Al-Zaman: Ibrahim Jaafari, the likely new prime minister, said in his speech that he thought the UIA could make a deal with the Kurdish Alliance within two weeks. It looks as though Iraq will lack a new executive well into April. It is worrisome that if the government is not formed soon, political pressures could mount and social turmoil ensue.

In contrast, the secular female physician Raja’ al-Khuzai, a member of parliament on Allawi’s Iraqiya list, thought that parliament would meet again in as little as a week to elect a speaker of the house and a presidential council.

Abdul Aziz al-Hakim, the leader of the UIA and of the Supreme Council for Islamic Revolution in Iraq, in his speech called for the crafting of a new constitution that “respects human rights and the Iraqi, Islamic identity of the people, and grants everyeone equal rights before the law, and will please the Iraqi people.” The phrase “Islamic identity” is a code phrase for the implementation of shariah or Islamic law in the place of civil law.

Al-Hakim also attacked Jordan for not doing enough to stop attacks on Iraqis by radical Muslim Jordanians, and for “instigating” terrorism against Iraqis by Jordanian extremists.

There are only six Sunni Arab members of parliament from Sunni parties and independents (there is also one from the United Iraqi Alliance). Ghazi al-Yawir, the outgoing president and a Sunni from the Shamar tribe, along with several other Sunni Arab parliamentarians, threatened to resign from parliament if the Shiites imposed their Sunni UIA member, Fawaz al-Jarba, as one of the two vice-presidents. Mashaan al-Juburi said that other party lists cannot represent the Sunni Arabs in government post set aside for Sunnis.

UN envoy Ashraf Jahangir Qazi said that only after a permanent constitution is achieved will Iraq come together politically. Drafting this document is the chief business of the new parliament. I know Iraqis, though, who think that the parliament is incapable of forging a new constitution. If they are right, Qazi’s prediction actually becomes pretty discouraging.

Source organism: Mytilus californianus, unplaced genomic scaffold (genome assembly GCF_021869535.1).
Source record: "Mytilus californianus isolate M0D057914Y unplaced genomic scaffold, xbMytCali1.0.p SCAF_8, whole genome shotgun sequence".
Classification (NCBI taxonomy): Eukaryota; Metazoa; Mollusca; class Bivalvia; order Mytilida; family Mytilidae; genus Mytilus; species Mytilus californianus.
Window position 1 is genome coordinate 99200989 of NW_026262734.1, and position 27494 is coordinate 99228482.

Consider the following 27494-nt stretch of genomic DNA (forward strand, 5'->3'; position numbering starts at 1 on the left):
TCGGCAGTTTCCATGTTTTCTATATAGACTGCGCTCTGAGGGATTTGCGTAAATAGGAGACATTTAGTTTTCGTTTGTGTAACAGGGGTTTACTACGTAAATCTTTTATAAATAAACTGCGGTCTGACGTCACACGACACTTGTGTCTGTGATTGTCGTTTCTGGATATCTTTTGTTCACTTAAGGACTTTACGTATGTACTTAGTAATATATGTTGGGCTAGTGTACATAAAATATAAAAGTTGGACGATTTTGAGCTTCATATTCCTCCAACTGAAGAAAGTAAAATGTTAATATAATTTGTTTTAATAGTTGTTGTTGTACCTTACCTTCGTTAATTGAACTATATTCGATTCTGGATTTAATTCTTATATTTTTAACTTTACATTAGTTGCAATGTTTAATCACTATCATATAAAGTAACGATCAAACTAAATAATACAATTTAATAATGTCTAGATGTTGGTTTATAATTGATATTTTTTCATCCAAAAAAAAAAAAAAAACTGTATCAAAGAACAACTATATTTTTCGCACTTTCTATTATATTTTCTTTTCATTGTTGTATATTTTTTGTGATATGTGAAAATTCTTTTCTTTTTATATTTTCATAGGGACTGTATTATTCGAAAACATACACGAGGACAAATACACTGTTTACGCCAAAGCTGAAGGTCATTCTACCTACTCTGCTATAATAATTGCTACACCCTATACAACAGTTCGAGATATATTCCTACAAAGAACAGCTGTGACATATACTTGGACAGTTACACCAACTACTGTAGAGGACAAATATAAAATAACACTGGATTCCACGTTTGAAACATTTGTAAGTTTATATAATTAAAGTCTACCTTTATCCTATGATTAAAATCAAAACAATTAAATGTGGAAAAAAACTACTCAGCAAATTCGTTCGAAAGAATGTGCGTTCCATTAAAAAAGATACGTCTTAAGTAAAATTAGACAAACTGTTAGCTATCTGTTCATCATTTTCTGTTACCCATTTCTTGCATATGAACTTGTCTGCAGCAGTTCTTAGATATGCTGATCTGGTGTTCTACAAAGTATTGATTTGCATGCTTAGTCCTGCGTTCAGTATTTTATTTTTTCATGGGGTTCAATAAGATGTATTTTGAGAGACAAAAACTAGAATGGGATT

Among the concerns of the Kurds is the likelihood that Grand Ayatollah Ali Sistani might play key role in constitution-making, as Hamza Hendawi points out. Sistani’s position is complex and hard to convey to a Western audience. It should be noted that he does speak about the need for the “guardianship of the jurisprudent,” but confines the top cleric’s authority to “the social order” (Nizam al-mujtama`). That is, Sistani believes that clerics have the obligation to intervene in matters affecting Muslim society, but makes a distinction between that and intervening in government or politics. I don’t think he wants to run the government, but I do think he wants to shape the social order through his influence on Shiite politicians and decision-makers.

Al-Zaman reports that the Kirkuk provincial assembly finally met, but only 15 members out of the total of 40 actually showed up. The Sunni Muslims and the Turkmen are mostly refusing to cooperate because they mistrust the Kurds, who have come to dominate the security apparatus of Kirkuk.

Iraq is on the verge of being the most corrupt environment in the world, according to a new report. Actually, people on the ground in Iraq dealing with economic reconstruction tell me that it was the most corrupt situation on earth a long time ago.